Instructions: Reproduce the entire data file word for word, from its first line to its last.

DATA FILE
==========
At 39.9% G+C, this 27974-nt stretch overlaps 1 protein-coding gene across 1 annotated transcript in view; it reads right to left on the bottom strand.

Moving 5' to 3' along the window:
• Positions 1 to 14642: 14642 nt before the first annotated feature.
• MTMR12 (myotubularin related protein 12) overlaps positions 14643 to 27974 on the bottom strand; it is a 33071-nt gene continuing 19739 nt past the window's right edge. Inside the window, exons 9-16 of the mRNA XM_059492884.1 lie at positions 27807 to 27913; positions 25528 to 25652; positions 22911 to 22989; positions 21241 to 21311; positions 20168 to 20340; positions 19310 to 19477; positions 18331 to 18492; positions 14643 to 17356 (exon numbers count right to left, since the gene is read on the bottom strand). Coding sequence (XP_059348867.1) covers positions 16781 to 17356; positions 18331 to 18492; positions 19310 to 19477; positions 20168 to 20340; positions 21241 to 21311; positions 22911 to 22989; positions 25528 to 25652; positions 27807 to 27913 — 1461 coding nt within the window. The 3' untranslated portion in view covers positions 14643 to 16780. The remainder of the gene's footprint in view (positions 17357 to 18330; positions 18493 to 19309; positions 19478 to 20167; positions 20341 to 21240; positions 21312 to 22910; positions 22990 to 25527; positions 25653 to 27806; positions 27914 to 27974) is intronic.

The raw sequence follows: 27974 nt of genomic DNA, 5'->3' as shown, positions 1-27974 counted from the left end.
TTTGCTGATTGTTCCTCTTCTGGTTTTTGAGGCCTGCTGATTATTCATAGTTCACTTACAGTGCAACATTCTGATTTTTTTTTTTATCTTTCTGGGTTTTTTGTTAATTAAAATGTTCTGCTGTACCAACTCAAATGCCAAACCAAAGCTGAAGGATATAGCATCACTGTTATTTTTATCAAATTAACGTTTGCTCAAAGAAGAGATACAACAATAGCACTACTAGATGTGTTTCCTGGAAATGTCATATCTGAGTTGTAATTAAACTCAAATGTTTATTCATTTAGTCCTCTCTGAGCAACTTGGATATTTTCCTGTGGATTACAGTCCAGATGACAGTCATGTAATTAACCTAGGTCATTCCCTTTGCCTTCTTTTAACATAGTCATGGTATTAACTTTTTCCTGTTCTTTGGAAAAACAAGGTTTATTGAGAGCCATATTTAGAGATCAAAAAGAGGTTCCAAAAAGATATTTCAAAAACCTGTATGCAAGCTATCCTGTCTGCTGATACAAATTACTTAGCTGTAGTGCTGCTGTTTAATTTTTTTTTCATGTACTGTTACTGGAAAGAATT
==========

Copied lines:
At 39.9% G+C, this 27974-nt stretch overlaps 1 protein-coding gene across 1 annotated transcript in view; it reads right to left on the bottom strand.

Moving 5' to 3' along the window:
• Positions 1 to 14642: 14642 nt before the first annotated feature.
• MTMR12 (myotubularin related protein 12) overlaps positions 14643 to 27974 on the bottom strand; it is a 33071-nt gene continuing 19739 nt past the window's right edge. Inside the window, exons 9-16 of the mRNA XM_059492884.1 lie at positions 27807 to 27913; positions 25528 to 25652; positions 22911 to 22989; positions 21241 to 21311; positions 20168 to 20340; positions 19310 to 19477; positions 18331 to 18492; positions 14643 to 17356 (exon numbers count right to left, since the gene is read on the bottom strand). Coding sequence (XP_059348867.1) covers positions 16781 to 17356; positions 18331 to 18492; positions 19310 to 19477; positions 20168 to 20340; positions 21241 to 21311; positions 22911 to 22989; positions 25528 to 25652; positions 27807 to 27913 — 1461 coding nt within the window. The 3' untranslated portion in view covers positions 14643 to 16780. The remainder of the gene's footprint in view (positions 17357 to 18330; positions 18493 to 19309; positions 19478 to 20167; positions 20341 to 21240; positions 21312 to 22910; positions 22990 to 25527; positions 25653 to 27806; positions 27914 to 27974) is intronic.

The raw sequence follows: 27974 nt of genomic DNA, 5'->3' as shown, positions 1-27974 counted from the left end.
TTTGCTGATTGTTCCTCTTCTGGTTTTTGAGGCCTGCTGATTATTCATAGTTCACTTACAGTGCAACATTCTGATTTTTTTTTTTATCTTTCTGGGTTTTTTGTTAATTAAAATGTTCTGCTGTACCAACTCAAATGCCAAACCAAAGCTGAAGGATATAGCATCACTGTTATTTTTATCAAATTAACGTTTGCTCAAAGAAGAGATACAACAATAGCACTACTAGATGTGTTTCCTGGAAATGTCATATCTGAGTTGTAATTAAACTCAAATGTTTATTCATTTAGTCCTCTCTGAGCAACTTGGATATTTTCCTGTGGATTACAGTCCAGATGACAGTCATGTAATTAACCTAGGTCATTCCCTTTGCCTTCTTTTAACATAGTCATGGTATTAACTTTTTCCTGTTCTTTGGAAAAACAAGGTTTATTGAGAGCCATATTTAGAGATCAAAAAGAGGTTCCAAAAAGATATTTCAAAAACCTGTATGCAAGCTATCCTGTCTGCTGATACAAATTACTTAGCTGTAGTGCTGCTGTTTAATTTTTTTTTCATGTACTGTTACTGGAAAGAATT